Column: The art of being a college activist
The UA is home to thousands of amazing students from all over the world. This diverse group also has strong activist tendencies, but with so many different opinions, it’s easy to get lost.
People flock to our school because of the academics, the student life and, of course, our weather. These, however, are not the only reasons why people love the UA. Many people love and respect our school because of the endless amount of diversity that thrives on campus.
Every day, as we walk to class, we are surrounded with Republicans, Democrats, theists, atheists, tall people, short people, young people, older people, people who like the color blue and people who do not.
Everyone is represented on campus, in one way or another.
As one progresses through their college career, they will find themselves rubbing elbows with amazing, interesting people who have lived lives that are completely different to their own.
The fact that we are able to attend a school where diversity is embraced is awesome, and it’s a luxury not many people get to enjoy. We learn to love people and their differences, always respecting each other because of our mutual love and respect for our school.
The UA is like a delicious salad, composed of many individual and different parts that come together to form a perfect union.
However, just because we all attend the same school doesn’t mean that we might all agree on the same things. The salad might be great as a whole, but one individual piece of lettuce does not taste the same as the entire mix of ingredients.
Being diverse means having differences. No two people have the same opinion, regardless of how similar they are to one another. Opinions vary individually.
How does one handle being extremely opinionated or passionate about a certain topic without enraging someone else? Should we not care about hurting each other’s feelings for the sake of our cause? Is there a way to be both opinionated and respectful?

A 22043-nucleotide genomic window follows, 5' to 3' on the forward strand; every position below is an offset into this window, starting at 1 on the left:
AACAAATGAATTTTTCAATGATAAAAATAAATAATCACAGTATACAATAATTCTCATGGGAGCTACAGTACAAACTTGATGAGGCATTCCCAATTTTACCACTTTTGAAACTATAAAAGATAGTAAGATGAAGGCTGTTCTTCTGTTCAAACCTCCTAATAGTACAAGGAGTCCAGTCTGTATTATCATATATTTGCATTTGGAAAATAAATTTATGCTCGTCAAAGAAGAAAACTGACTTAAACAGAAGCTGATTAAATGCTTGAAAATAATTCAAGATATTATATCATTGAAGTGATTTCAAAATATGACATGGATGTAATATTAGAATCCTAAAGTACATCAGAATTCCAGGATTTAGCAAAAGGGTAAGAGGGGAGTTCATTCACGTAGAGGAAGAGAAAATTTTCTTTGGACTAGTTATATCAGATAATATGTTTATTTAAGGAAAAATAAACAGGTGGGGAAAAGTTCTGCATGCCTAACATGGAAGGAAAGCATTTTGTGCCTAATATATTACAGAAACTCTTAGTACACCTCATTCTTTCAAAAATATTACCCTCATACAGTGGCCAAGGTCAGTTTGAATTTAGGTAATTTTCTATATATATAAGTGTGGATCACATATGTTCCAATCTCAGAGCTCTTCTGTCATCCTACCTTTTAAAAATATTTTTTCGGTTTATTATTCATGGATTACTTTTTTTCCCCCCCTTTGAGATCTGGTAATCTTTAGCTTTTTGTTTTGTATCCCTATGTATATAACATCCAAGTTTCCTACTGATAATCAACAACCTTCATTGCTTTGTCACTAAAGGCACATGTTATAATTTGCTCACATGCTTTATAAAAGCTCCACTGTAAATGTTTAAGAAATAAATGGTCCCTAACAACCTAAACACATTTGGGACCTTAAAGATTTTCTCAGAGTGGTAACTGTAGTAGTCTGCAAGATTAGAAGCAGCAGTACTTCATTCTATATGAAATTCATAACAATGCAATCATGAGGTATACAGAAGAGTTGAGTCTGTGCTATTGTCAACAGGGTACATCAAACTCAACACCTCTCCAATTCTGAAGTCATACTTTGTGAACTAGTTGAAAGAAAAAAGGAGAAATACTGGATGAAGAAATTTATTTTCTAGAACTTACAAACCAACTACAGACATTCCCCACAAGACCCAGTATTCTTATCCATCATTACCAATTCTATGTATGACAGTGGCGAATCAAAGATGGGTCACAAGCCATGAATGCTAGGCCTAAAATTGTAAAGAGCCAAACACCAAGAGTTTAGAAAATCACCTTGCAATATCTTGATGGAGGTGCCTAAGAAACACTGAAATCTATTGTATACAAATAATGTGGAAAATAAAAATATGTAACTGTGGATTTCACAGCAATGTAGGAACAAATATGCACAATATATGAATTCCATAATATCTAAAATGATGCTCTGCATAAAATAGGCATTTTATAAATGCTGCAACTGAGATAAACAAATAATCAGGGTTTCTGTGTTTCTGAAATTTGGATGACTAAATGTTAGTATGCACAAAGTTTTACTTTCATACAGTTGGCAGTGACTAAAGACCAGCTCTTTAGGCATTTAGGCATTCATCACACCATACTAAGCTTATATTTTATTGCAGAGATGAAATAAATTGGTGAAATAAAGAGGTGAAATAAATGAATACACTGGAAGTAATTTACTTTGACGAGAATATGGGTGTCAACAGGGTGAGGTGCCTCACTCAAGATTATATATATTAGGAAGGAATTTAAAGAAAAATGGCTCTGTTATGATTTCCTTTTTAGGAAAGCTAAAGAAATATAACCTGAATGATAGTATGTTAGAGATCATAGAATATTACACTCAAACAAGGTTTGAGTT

Being an activist in college can be an extremely frustrating position to be in. It’s hard to be respectful of everyone while trying to share your specific opinion or belief.
Everything we mutter out loud can be misinterpreted, especially if we fail to intelligently present ideas. If you’re willing to debate or argue about a certain topic, you must be willing to do so intelligently and without resorting to insults and jabs.
Of course, there will be many people who may believe they don’t care if they receive negative retaliation. There are people who are willing to do and say whatever it takes to establish and support their cause, without regard for what others think. These people are failing to understand the many reasons colleges and universities exist around the world:
Sure, these institutions exist to educate, but they also exist to get people connected and comfortable around others. If you don’t care what bridges you have to burn in order to support your cause, then you’re not able to fully connect yourself with the many people and resources a university or college has to offer.
We live in a world where respecting each other is a necessity. Although we see endless examples of people tearing each other to shreds in the media, we must always understand that part of attending college means gaining the ability to work with others without making them uncomfortable or forcing your ideas or beliefs onto them.
College prepares us for the real world. Once we move on and out of this campus, we will be expected to interact with people who may have drastically different ideas and opinions than us. We must, as educated citizens of the world, never treat each other with disrespect.
College is about learning to share your thoughts in academic and intellectual ways—not by insulting each other. The best way activists can rightfully express themselves and emphasize their validity is by presenting civil and educated arguments. An activist that’s rowdy and doesn’t understand what they’re trying to do causes noise without substance.
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